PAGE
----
The Curse of Ties in Congestion Games with Limited Lookahead

by   Carla Groenland, et al.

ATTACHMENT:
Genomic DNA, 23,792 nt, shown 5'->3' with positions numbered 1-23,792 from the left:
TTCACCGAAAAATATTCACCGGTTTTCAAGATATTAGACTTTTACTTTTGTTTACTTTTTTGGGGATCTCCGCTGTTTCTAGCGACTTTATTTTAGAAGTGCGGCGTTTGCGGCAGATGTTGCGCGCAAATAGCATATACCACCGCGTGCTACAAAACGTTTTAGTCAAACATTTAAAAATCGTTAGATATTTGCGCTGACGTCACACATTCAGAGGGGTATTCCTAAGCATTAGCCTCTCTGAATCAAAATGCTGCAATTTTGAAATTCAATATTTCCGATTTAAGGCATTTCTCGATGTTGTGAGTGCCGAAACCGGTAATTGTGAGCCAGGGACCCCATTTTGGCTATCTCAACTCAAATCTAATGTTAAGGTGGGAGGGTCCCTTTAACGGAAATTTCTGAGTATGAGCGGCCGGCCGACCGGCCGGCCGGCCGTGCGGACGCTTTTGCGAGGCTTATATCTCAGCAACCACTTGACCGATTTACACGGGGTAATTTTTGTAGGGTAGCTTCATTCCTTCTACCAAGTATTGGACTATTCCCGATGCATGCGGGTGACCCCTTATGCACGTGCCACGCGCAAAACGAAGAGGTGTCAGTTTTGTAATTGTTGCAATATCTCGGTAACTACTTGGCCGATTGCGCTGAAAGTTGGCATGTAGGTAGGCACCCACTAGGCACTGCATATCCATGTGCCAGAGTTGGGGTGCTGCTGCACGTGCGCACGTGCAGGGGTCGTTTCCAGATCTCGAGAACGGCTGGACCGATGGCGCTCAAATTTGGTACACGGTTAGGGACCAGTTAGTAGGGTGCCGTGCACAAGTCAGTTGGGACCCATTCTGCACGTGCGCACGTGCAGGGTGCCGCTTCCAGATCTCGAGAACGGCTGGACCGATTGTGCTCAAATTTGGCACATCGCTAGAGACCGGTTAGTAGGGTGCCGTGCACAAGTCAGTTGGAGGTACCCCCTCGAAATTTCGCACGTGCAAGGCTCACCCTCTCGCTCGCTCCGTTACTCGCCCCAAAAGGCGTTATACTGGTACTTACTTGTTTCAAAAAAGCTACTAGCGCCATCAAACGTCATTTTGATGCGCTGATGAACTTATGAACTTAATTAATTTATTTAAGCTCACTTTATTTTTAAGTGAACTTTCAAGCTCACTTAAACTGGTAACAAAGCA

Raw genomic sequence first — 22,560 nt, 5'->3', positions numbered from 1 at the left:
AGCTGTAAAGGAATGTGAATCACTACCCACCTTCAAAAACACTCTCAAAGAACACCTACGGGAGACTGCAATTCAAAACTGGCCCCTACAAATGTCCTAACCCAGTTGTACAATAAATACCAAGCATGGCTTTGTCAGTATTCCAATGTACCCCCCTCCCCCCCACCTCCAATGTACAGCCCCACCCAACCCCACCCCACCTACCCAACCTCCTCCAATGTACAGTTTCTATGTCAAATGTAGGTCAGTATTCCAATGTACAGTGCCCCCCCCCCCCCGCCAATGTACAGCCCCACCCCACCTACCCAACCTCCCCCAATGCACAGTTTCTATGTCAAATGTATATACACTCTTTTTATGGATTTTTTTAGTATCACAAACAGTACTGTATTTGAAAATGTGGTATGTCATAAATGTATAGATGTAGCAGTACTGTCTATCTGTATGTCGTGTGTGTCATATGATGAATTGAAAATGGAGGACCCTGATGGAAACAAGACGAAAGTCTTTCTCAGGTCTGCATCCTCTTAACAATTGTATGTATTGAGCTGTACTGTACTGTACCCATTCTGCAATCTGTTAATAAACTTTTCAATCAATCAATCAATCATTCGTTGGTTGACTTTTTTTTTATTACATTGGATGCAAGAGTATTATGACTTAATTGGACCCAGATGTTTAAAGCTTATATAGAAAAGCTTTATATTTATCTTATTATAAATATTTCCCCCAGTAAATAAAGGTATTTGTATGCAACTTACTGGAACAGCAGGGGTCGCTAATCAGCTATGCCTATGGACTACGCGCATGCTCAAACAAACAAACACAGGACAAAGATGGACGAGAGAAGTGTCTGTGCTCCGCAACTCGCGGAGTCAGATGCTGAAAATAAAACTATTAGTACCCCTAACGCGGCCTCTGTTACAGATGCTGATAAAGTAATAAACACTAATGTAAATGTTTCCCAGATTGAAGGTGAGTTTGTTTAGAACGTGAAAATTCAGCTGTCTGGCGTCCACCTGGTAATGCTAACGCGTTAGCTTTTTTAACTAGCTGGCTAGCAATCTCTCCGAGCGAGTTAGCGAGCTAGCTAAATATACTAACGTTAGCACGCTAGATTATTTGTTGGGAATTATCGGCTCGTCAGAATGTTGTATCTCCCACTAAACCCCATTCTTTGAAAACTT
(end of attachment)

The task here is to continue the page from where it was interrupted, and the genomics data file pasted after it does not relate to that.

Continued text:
We introduce a novel framework to model limited lookahead in congestion games. Intuitively, the players enter the game sequentially and choose an optimal action under the assumption that the k-1 subsequent players play subgame-perfectly. Our model naturally interpolates between outcomes of greedy best-response (k=1) and subgame-perfect outcomes (k=n, the number of players). We study the impact of limited lookahead (parameterized by k) on the stability and inefficiency of the resulting outcomes. As our results reveal, increased lookahead does not necessarily lead to better outcomes; in fact, its effect crucially depends on the existence of ties and the type of game under consideration. More specifically, already for very simple network congestion games we show that subgame-perfect outcomes (full lookahead) can be unstable, whereas greedy best-response outcomes (no lookahead) are known to be stable. We show that this instability is due to player indifferences (ties). If the game is generic (no ties exist) then all outcomes are stable, independent of the lookahead k. In particular, this implies that the price of anarchy of k-lookahead outcomes (for arbitrary k) equals the standard price of anarchy. For special cases of cost-sharing games and consensus games we show that no lookahead leads to stable outcomes. Again this can be resolved by removing ties, though for cost-sharing games only full lookahead provides stable outcomes. We also identify a class of generic cost-sharing games for which the inefficiency decreases as the lookahead k increases.


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